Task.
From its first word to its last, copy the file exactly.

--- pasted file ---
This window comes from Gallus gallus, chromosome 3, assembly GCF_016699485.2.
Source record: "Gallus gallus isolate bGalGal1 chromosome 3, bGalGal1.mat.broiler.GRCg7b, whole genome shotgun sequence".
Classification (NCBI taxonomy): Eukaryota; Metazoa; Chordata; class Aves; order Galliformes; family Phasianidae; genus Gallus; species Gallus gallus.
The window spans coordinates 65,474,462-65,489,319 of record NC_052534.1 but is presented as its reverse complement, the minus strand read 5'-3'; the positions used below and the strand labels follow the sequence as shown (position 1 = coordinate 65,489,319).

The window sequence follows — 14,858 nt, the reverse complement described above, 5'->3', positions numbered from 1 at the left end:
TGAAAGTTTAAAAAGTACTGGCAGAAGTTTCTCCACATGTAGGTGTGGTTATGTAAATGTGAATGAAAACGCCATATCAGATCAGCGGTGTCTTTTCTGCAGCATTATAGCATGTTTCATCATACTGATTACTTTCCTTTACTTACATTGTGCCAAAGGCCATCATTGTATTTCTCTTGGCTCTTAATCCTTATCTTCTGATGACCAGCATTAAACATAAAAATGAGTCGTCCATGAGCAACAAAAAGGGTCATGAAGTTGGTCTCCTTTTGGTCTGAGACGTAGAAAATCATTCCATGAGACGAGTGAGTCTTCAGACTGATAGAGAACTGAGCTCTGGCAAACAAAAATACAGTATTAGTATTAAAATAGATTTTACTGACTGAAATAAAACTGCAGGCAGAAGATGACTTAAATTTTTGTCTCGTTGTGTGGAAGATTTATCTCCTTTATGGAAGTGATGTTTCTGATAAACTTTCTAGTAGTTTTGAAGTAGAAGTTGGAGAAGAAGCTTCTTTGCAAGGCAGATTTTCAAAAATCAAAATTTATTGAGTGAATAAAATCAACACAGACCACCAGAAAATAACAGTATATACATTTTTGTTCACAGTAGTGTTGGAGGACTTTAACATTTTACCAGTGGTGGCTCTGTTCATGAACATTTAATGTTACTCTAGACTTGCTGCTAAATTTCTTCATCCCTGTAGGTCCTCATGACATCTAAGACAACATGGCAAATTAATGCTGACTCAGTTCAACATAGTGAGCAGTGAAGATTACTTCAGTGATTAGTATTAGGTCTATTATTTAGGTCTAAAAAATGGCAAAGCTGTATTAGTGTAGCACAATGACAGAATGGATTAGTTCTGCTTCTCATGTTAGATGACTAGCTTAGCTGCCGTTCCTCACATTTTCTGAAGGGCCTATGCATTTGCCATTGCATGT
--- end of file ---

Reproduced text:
This window comes from Gallus gallus, chromosome 3, assembly GCF_016699485.2.
Source record: "Gallus gallus isolate bGalGal1 chromosome 3, bGalGal1.mat.broiler.GRCg7b, whole genome shotgun sequence".
Classification (NCBI taxonomy): Eukaryota; Metazoa; Chordata; class Aves; order Galliformes; family Phasianidae; genus Gallus; species Gallus gallus.
The window spans coordinates 65,474,462-65,489,319 of record NC_052534.1 but is presented as its reverse complement, the minus strand read 5'-3'; the positions used below and the strand labels follow the sequence as shown (position 1 = coordinate 65,489,319).

The window sequence follows — 14,858 nt, the reverse complement described above, 5'->3', positions numbered from 1 at the left end:
TGAAAGTTTAAAAAGTACTGGCAGAAGTTTCTCCACATGTAGGTGTGGTTATGTAAATGTGAATGAAAACGCCATATCAGATCAGCGGTGTCTTTTCTGCAGCATTATAGCATGTTTCATCATACTGATTACTTTCCTTTACTTACATTGTGCCAAAGGCCATCATTGTATTTCTCTTGGCTCTTAATCCTTATCTTCTGATGACCAGCATTAAACATAAAAATGAGTCGTCCATGAGCAACAAAAAGGGTCATGAAGTTGGTCTCCTTTTGGTCTGAGACGTAGAAAATCATTCCATGAGACGAGTGAGTCTTCAGACTGATAGAGAACTGAGCTCTGGCAAACAAAAATACAGTATTAGTATTAAAATAGATTTTACTGACTGAAATAAAACTGCAGGCAGAAGATGACTTAAATTTTTGTCTCGTTGTGTGGAAGATTTATCTCCTTTATGGAAGTGATGTTTCTGATAAACTTTCTAGTAGTTTTGAAGTAGAAGTTGGAGAAGAAGCTTCTTTGCAAGGCAGATTTTCAAAAATCAAAATTTATTGAGTGAATAAAATCAACACAGACCACCAGAAAATAACAGTATATACATTTTTGTTCACAGTAGTGTTGGAGGACTTTAACATTTTACCAGTGGTGGCTCTGTTCATGAACATTTAATGTTACTCTAGACTTGCTGCTAAATTTCTTCATCCCTGTAGGTCCTCATGACATCTAAGACAACATGGCAAATTAATGCTGACTCAGTTCAACATAGTGAGCAGTGAAGATTACTTCAGTGATTAGTATTAGGTCTATTATTTAGGTCTAAAAAATGGCAAAGCTGTATTAGTGTAGCACAATGACAGAATGGATTAGTTCTGCTTCTCATGTTAGATGACTAGCTTAGCTGCCGTTCCTCACATTTTCTGAAGGGCCTATGCATTTGCCATTGCATGT